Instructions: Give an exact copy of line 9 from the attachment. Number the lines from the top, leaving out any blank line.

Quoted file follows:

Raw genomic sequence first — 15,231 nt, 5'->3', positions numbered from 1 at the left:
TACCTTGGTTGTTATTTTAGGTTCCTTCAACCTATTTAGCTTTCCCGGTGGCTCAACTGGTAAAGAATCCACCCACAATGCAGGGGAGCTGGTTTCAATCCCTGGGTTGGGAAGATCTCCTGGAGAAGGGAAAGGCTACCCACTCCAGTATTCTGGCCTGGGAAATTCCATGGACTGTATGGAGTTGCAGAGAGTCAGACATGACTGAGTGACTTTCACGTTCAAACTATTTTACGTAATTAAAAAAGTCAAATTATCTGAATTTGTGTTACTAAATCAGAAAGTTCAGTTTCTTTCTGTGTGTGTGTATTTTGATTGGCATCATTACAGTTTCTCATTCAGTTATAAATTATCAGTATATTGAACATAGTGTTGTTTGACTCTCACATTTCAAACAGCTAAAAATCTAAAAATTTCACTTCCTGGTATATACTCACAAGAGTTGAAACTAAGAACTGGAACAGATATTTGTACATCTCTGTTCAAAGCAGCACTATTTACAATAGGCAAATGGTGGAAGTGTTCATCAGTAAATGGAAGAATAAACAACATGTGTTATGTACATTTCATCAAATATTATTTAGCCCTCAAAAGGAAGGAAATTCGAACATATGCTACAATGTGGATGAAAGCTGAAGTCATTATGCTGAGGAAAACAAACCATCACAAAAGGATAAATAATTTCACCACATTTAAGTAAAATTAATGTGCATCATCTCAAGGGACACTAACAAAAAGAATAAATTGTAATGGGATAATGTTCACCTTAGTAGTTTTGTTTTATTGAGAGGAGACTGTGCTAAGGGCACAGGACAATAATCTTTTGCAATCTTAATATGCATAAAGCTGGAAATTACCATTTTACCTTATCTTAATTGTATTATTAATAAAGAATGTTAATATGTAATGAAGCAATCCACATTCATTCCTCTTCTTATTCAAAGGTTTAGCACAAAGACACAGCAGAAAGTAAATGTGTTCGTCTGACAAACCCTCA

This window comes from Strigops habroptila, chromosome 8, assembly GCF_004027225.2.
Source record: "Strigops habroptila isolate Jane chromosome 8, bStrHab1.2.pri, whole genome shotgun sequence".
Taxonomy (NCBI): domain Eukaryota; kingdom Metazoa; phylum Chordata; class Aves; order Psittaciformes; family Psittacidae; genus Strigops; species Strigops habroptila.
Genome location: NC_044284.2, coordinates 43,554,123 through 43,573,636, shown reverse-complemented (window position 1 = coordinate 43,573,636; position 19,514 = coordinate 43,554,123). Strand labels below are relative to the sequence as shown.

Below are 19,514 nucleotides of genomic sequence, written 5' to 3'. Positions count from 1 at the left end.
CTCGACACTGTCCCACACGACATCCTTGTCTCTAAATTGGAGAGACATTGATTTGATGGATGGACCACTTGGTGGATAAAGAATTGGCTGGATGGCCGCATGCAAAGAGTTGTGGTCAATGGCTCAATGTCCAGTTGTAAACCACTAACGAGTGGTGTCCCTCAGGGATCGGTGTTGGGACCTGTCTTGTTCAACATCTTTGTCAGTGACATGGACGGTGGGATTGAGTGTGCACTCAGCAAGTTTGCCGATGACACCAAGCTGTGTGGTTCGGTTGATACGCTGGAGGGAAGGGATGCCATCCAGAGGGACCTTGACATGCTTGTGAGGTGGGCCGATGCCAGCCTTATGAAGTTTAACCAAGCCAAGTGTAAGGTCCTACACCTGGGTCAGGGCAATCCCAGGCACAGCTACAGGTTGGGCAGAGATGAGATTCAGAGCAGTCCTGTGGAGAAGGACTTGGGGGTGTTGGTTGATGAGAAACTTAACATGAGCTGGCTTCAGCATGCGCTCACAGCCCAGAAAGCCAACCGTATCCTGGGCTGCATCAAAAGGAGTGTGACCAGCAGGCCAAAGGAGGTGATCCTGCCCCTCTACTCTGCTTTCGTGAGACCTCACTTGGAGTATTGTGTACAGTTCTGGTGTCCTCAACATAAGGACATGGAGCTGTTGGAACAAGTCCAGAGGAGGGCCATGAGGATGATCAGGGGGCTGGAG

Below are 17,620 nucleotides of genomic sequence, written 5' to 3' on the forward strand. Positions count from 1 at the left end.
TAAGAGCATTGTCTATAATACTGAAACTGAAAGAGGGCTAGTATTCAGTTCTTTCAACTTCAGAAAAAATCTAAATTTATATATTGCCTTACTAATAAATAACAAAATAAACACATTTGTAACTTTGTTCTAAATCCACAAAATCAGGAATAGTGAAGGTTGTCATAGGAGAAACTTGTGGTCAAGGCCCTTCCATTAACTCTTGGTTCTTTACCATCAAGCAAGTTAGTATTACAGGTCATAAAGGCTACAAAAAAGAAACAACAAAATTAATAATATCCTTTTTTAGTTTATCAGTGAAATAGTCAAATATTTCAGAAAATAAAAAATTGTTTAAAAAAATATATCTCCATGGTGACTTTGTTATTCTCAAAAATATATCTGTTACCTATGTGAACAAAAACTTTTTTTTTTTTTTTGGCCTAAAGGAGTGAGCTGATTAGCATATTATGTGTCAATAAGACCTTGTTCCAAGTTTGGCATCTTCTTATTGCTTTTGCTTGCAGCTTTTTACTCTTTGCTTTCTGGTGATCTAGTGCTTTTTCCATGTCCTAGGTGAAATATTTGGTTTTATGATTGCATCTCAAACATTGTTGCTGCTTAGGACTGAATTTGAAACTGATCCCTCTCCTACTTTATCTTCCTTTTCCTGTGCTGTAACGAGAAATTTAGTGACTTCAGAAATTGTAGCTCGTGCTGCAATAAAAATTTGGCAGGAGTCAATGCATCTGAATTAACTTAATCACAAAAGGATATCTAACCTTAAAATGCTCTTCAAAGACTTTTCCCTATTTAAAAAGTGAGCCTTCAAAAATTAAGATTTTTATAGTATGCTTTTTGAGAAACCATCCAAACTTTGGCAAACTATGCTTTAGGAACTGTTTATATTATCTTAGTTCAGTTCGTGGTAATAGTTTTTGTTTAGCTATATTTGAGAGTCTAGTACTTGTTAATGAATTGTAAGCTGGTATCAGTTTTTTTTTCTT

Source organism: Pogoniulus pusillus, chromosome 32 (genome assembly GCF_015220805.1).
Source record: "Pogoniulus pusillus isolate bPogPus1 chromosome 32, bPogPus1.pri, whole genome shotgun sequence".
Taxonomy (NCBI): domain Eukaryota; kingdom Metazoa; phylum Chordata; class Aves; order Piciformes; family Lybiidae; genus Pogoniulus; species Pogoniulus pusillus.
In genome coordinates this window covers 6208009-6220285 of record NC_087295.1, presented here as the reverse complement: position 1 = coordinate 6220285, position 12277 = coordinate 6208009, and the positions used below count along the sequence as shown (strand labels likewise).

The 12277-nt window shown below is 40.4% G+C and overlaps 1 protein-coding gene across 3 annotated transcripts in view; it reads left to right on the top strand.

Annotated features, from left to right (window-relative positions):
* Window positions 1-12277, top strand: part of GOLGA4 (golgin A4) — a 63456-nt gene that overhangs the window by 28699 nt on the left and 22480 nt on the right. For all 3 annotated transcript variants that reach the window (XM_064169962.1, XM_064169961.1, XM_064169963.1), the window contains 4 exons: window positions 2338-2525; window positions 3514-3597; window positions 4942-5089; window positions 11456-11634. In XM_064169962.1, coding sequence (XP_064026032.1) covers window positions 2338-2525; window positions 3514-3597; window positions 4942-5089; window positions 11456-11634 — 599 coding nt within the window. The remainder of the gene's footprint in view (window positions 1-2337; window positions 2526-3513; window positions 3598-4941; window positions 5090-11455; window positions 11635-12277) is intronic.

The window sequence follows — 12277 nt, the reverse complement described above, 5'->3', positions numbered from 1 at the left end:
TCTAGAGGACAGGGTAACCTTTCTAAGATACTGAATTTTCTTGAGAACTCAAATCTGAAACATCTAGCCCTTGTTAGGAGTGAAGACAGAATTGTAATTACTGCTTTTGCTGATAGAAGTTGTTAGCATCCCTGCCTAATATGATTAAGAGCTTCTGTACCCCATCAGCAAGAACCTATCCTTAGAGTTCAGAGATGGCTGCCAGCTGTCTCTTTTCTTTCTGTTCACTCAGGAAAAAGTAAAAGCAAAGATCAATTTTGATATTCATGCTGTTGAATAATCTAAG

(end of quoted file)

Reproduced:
Below are 17,620 nucleotides of genomic sequence, written 5' to 3' on the forward strand. Positions count from 1 at the left end.